but if you look closely, you’ll see that the “pixels” are not squares, but miniature trapezoids.
It therefore has no points that display fourfold symmetry. All rotational symmetries are of order two.

All of the types of symmetries of the above quilts (except, perhaps, the one that used some tiles with dihedral symmetry, some with merely cyclic) can be described using wallpaper groups, which I leave as an exercise for the reader.

This next design seems more topological than geometric: it is full of knots and links.

This quilt has an underlying square lattice pattern, but the use of circles again evokes links, at least for me.

It was a surprise to come across a quilt with fivefold symmetry, but it makes perfect sense for a tablecloth.

Finally, this quilt was just gorgeous. The underlying pattern is simple—again a square lattice—but the diagonal translations are highlighted by the arrangement of the butterflies.

As you can see, it was decorated as “Best of Show”. We were particularly happy to see it receive this prize, because we had previously seen it in Northampton’s own 3 County Fair!

Friday, August 22, 2014

formative assessment isn’t scary

I get a little jumpy around nomenclature. This probably comes from being a mathematician; we spend a lot of time coming up with names for complex ideas so that they’re easier to talk about. Naming a thing gives you power over it and all that. So when we come across a new name, it could take anywhere between a few minutes and a few months to unpack it. An abelian group, for instance, can be completely and formally defined very quickly, whereas a rigorous definition of Teichmüller space often takes several weeks in a course to reach. Some things are in between, easy to define but not-so-easy to figure out why the object has a special name (see dessin d’enfant). Very often a major step along the way to understanding something is grasping the simplicity—the inevitability, even—of its definition.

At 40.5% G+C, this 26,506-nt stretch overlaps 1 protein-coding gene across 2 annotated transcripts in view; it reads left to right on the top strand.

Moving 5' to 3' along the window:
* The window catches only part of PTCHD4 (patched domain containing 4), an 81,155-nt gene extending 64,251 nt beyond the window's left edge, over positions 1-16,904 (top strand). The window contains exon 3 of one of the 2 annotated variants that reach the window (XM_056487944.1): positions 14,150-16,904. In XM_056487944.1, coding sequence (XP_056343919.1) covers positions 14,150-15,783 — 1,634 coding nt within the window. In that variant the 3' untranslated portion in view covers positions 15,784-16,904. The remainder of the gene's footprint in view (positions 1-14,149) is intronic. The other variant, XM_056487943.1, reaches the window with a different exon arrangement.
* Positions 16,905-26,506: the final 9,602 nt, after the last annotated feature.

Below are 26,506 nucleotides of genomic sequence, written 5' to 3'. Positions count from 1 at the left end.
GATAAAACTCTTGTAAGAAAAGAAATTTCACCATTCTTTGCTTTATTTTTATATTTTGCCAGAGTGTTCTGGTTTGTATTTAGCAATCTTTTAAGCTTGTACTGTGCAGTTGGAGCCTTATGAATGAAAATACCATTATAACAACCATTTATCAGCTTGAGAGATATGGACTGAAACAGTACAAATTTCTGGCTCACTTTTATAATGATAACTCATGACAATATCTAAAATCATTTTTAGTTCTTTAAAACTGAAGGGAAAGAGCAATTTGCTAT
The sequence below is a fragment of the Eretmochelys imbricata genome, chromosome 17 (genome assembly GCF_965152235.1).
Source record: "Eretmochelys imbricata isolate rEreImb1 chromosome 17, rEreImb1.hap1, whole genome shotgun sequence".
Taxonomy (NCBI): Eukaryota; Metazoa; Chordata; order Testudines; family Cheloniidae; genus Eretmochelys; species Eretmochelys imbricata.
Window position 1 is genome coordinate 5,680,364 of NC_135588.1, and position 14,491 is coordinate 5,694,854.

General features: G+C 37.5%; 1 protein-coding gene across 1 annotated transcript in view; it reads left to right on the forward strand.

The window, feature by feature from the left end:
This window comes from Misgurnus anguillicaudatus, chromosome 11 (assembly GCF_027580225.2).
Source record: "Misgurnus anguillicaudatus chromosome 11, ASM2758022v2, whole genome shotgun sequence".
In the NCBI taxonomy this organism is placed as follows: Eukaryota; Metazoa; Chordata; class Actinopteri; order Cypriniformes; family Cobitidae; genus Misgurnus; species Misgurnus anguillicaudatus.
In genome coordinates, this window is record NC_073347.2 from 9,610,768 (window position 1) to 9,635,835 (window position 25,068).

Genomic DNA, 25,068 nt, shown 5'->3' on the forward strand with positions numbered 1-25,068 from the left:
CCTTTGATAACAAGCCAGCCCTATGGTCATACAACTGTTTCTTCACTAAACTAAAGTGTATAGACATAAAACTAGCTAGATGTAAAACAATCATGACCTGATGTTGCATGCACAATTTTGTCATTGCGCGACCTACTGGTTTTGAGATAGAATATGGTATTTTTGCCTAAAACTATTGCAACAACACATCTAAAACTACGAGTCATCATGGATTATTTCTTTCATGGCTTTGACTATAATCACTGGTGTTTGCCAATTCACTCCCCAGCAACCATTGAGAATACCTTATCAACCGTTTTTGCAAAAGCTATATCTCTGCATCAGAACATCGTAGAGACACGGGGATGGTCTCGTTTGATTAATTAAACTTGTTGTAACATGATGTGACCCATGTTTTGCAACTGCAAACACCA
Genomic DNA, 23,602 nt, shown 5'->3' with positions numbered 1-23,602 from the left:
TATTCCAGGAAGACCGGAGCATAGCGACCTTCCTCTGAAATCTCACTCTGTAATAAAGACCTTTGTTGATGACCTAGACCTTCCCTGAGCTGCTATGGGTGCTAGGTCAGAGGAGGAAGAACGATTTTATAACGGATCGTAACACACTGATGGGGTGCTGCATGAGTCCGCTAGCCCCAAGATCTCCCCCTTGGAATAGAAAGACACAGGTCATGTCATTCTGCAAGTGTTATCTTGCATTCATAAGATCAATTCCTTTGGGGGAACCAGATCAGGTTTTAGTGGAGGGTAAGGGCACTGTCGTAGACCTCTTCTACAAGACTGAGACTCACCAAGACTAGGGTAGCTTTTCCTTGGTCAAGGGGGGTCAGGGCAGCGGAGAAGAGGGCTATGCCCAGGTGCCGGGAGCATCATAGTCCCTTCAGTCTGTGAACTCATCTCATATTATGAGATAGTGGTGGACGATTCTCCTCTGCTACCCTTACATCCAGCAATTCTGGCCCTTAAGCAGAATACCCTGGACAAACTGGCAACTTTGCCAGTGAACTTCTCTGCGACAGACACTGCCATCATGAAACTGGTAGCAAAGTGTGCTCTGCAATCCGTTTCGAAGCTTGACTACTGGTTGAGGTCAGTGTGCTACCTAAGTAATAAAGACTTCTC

So it is with formative assessment. When I first learned about the formative/summative assessment distinction, I got nervous. I thought, “So, besides giving tests and quizzes, I need to be doing a whole bunch of other things in class to find out what students are thinking? How much more class time will this take? How much more preparation will it take? How will I ever incorporate this new feature into my class, and how bad will it be if I don’t manage to?” I think I got caught up in the impressiveness of the term assessment; that seemed like a big “thing”, and doing any kind of assessment must require a carefully crafted and substantial process.

So let’s back up a bit. In teaching, assessment means anything that provides an idea of students’ level of understanding. If it’s not graded, it’s formative.

That’s it.

As a teacher, unless you have literally never asked “Are there any questions?”, you have done formative assessment. Asking “Are there any questions?” is a crude and often ineffective means of formative assessment, but it is assessment nonetheless. You and I are already doing formative assessment, which means that we don’t have to start doing it; we can instead turn to ways of doing it better. Somehow I find that easier.